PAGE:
You have probably heard that if you want to lose weight it does not matter where the calories are coming from as long as you reduce your calorie intake. All you have to do, if you want to keep your weight at a healthy level, is to adjust your calorie intake.

This is not true. The source of calories, in other words the type of food you eat, makes a difference when it comes to how much weight you will lose and if you will lose fat or muscles. It is also easier to maintain your weight at a better level if you eat certain foods.

The research reviewed here are just 3 examples of this, and the findings in these studies may surprise you.

One of the studies included 51, 188 women aged 20 to 45 years with no cardiovascular disease, diabetes, or cancer (Bes-Rastollo M, et al. 2009). The objective was to determine the relation between nut consumption and long term weight change. The researchers evaluated the dietary intake of nuts and weight changes for 8 years in these participants.

Nuts are high in fat and for that reason calorie dense. For that reason you may think that if you eat nuts on a regular basis you would gain more weight than if you don’t. The results however showed that the women who reported eating nuts twice or more times per week had slightly less weight gain than did women who rarely ate nuts.
The results were similar in normal-weight, overweight and obese participants.


Another example is a study where the participants were assigned to a weight reduction diet for 12 weeks (Li Z, et al. 2011). One group included an afternoon snack of 53 g (240 calories) of salted pistachios and the other group included 56 g of salted pretzels (220 calories) in their diet which otherwise was the same.

The results may surprise you again because there was a significant difference in body mass index (BMI) between the two groups. The pistachio group reduced their BMI from 30.1 to 28.8 while the pretzel group reduced their BMI from 30.9 to 30.3. This means that the group who ate nuts as a snack reduced their BMI twice as much compared to the ones who ate the pretzels. After 6 and 12 weeks the triglycerides were also significantly lower in the pistachio group.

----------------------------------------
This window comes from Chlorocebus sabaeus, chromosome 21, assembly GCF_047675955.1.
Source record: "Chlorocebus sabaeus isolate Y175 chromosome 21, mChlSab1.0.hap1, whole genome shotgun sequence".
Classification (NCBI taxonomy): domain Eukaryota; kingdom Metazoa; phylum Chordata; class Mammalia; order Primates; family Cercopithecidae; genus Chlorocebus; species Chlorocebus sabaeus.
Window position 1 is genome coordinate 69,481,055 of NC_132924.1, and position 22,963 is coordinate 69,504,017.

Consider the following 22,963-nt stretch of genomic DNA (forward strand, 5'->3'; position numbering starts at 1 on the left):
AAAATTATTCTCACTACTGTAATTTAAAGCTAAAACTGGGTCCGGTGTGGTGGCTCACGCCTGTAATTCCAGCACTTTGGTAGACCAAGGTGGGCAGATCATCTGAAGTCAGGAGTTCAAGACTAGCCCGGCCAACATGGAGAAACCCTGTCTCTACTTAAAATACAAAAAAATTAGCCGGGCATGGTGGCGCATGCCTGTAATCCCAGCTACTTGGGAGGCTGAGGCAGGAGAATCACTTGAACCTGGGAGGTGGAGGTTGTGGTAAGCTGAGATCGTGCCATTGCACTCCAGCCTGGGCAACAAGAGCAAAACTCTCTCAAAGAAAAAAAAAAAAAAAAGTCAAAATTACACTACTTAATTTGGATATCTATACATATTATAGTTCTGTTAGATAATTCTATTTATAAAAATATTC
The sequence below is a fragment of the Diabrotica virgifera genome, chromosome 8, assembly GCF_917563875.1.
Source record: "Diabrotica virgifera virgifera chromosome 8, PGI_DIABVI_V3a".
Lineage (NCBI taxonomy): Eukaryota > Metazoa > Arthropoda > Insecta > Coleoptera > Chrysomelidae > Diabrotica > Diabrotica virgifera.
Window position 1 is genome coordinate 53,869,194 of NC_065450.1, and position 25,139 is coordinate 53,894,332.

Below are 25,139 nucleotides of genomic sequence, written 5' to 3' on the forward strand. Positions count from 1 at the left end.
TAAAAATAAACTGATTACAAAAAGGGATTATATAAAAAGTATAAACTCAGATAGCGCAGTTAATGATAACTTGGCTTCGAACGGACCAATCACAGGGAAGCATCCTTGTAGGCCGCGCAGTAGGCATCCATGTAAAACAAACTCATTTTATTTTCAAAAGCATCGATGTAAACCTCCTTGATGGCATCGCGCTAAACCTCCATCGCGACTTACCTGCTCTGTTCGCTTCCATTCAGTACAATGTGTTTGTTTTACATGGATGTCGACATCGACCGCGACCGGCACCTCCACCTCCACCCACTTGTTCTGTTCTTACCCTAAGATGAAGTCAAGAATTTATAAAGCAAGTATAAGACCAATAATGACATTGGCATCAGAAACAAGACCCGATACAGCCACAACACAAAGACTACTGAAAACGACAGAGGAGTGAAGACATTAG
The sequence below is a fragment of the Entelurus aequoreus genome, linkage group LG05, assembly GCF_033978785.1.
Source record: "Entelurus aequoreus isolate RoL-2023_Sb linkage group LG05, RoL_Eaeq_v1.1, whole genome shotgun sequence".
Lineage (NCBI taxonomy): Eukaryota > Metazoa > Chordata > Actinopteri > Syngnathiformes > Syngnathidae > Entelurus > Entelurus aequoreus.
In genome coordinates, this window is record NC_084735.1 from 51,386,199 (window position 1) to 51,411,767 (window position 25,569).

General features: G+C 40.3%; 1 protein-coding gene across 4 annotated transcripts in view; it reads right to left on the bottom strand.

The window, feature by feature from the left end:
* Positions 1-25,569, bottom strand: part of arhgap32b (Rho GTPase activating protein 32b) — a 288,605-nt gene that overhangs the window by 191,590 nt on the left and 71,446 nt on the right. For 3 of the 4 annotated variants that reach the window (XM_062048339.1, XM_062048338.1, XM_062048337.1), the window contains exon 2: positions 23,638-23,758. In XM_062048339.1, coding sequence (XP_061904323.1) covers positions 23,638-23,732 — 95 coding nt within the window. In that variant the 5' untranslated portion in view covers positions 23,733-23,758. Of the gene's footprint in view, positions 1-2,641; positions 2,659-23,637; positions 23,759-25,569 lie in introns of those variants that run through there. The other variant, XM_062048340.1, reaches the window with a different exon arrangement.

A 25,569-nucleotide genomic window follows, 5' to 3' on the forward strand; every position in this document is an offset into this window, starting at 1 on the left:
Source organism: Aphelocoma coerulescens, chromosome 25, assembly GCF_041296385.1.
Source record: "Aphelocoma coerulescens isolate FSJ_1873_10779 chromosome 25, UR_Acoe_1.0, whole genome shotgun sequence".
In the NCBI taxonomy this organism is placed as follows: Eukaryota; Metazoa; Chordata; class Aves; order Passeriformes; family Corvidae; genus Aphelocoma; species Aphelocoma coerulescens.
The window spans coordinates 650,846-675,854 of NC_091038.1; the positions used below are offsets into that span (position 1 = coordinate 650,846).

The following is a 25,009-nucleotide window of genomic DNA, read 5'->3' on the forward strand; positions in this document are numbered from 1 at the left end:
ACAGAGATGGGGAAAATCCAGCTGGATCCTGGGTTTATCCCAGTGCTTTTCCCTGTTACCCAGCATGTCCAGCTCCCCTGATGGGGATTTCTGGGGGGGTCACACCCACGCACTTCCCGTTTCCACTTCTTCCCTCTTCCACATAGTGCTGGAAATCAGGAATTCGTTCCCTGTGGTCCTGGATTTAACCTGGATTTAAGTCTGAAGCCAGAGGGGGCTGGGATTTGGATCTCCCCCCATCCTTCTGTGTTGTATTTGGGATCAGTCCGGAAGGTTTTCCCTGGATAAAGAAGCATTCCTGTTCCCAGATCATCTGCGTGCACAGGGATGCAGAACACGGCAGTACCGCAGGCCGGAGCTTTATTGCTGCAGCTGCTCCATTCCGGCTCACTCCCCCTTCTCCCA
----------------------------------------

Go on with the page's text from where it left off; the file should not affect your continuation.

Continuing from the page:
In the third example the study participants who were healthy men and women added either candy or roasted peanuts to their regular caloric intake for 2 weeks (Claesson AL, et al. 2009).

You may again be surprised, but the results documented that the group who added the candy increased more in weight than the group who added the peanuts. The waist circumference increased significantly only in the candy group. They gained fat around their waist. At the end of the study the LDL cholesterol and Apo B/Apo A-1 ratio, both risk factors for cardiovascular disease, were higher in the candy group. The basal metabolic rate increased only in the peanut group, which means that they started to burn more calories at rest.

These are just some few examples of research showing that it definitely makes a difference where the calories are coming from.

There are other studies documenting similar results as described here when the researchers compared the results from eating the same amount of calories, but from different types of food.

Imagine the results you can get when you combine these different types of food in a meal and set up a weekly food schedule incorporating this information.

That is exactly what I did when I developed the “Learn to Eat” program.

You can download the program immediately by going to the page Learn to Eat and get started on a healthier way of eating right away.




Bes-Rastrollo M, Wedick NM, Martinez-Gonzalez MA, Li TY, Sampson L, Hu FB. Prospective study of nut consumption, long-term weight change, and obesity risk in women. Am J Clin Nutr. 2009 Jun;89(6):1913-9. Epub 2009 Apr 29.
Claesson AL, Holm G, Ernersson A, Lindström T, Nystrom FH. Two weeks of overfeeding with candy, but not peanuts, increases insulin levels and body weight. Scand J Clin Lab Invest. 2009;69(5):598-605.
Li Z, Song R, Nguyen C, Zerlin A, Karp H, Naowamondhol K, Thames G, Gao K, Li L, Tseng CH, Henning SM, Heber D. Pistachio nuts reduce triglycerides and body weight by comparison to refined carbohydrate snack in obese subjects on a 12-week weight loss program. J Am Coll Nutr. 2010 Jun;29(3):198-203.


  • Category: Diet
  • Author: Didrik Sopler
  • Published: 2020-03-28
  • Comments: 0
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